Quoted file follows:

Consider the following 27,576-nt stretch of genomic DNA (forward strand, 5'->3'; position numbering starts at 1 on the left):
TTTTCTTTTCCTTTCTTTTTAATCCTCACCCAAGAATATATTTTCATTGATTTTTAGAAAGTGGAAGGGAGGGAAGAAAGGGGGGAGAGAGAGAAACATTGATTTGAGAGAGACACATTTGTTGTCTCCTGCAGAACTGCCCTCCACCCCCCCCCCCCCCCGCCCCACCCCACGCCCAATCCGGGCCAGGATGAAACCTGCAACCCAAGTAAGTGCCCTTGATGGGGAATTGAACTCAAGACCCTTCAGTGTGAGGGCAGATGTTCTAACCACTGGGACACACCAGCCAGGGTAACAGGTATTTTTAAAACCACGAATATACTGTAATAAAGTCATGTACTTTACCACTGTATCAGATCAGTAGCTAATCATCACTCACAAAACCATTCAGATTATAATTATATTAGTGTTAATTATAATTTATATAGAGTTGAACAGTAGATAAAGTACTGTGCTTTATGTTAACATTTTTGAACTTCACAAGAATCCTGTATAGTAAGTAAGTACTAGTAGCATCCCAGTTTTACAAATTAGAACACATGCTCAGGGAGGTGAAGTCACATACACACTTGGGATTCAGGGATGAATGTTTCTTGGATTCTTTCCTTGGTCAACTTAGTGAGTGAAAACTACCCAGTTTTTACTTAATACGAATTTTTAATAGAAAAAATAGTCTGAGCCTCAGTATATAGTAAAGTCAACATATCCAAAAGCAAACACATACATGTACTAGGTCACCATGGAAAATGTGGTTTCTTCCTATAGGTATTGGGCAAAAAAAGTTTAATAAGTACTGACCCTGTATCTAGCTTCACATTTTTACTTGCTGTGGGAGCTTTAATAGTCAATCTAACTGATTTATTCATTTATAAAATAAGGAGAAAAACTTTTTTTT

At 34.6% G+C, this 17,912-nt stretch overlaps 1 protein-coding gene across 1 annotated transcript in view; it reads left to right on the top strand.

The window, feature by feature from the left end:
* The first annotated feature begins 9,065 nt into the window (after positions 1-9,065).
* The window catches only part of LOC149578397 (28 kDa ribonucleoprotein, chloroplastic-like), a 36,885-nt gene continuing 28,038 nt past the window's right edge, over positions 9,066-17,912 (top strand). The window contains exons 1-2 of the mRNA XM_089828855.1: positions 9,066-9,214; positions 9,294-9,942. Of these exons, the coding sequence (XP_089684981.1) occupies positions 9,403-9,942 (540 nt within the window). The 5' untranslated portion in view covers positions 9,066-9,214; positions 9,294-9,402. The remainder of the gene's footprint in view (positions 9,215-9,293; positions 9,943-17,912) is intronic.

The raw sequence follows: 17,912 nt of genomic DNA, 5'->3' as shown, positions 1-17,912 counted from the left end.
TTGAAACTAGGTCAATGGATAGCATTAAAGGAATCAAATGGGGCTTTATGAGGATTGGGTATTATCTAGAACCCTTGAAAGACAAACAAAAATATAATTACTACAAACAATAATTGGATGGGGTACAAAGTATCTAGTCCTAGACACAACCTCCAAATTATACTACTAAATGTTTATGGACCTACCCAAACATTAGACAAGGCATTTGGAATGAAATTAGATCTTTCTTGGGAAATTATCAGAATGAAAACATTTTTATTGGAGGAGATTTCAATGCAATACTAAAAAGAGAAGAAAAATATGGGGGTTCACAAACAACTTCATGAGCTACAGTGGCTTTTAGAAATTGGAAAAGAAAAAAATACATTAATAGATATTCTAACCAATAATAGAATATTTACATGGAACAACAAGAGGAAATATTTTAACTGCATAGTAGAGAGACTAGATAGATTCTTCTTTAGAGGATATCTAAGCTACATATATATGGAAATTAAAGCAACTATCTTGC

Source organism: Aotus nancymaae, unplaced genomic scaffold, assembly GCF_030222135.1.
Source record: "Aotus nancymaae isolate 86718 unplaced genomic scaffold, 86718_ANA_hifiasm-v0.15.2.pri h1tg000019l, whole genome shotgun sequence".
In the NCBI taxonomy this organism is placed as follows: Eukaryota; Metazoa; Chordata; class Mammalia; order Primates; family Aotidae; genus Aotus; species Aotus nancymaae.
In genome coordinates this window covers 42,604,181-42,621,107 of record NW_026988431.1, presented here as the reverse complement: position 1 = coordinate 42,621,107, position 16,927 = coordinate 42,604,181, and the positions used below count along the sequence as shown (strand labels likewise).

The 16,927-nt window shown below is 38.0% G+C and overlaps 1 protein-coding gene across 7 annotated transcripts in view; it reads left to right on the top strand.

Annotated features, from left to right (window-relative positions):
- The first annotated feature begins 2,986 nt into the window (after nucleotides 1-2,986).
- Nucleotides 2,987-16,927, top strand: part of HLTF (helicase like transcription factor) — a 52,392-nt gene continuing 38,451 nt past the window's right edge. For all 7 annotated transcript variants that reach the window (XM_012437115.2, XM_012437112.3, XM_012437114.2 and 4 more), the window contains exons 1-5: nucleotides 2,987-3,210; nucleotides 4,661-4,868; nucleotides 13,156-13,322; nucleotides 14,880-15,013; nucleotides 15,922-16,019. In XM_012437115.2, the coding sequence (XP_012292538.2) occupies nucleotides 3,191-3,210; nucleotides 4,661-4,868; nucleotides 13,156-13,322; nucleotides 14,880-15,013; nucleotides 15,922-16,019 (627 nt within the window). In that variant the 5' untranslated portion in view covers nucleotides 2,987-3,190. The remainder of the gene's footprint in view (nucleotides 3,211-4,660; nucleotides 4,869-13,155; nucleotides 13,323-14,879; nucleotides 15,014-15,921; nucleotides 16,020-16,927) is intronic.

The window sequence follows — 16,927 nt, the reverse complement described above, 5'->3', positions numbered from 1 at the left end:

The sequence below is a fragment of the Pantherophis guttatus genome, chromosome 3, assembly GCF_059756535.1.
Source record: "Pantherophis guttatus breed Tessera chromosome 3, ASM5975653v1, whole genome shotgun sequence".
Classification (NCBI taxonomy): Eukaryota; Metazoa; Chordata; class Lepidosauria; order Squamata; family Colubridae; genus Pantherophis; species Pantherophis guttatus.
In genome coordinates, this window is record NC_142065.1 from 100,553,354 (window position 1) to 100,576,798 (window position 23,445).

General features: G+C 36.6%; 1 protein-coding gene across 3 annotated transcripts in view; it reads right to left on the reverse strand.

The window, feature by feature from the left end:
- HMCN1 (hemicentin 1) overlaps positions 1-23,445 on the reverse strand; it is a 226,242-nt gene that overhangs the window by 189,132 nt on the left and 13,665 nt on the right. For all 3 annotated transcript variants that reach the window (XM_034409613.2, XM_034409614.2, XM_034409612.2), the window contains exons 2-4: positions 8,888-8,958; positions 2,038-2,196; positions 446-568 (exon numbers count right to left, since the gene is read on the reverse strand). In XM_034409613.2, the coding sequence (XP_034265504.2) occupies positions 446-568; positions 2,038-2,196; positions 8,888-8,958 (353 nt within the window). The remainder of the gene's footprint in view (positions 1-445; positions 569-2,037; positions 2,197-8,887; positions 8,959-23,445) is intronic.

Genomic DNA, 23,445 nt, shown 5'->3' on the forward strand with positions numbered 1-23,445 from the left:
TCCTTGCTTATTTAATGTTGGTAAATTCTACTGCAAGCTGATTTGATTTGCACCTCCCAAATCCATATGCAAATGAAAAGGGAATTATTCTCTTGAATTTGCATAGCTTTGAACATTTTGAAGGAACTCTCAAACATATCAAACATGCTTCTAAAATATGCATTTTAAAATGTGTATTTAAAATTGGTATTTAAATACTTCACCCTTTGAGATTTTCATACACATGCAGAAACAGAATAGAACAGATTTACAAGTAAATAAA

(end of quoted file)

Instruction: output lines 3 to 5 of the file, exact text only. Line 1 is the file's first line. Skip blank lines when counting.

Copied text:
At 34.6% G+C, this 17,912-nt stretch overlaps 1 protein-coding gene across 1 annotated transcript in view; it reads left to right on the top strand.

The window, feature by feature from the left end:
* The first annotated feature begins 9,065 nt into the window (after positions 1-9,065).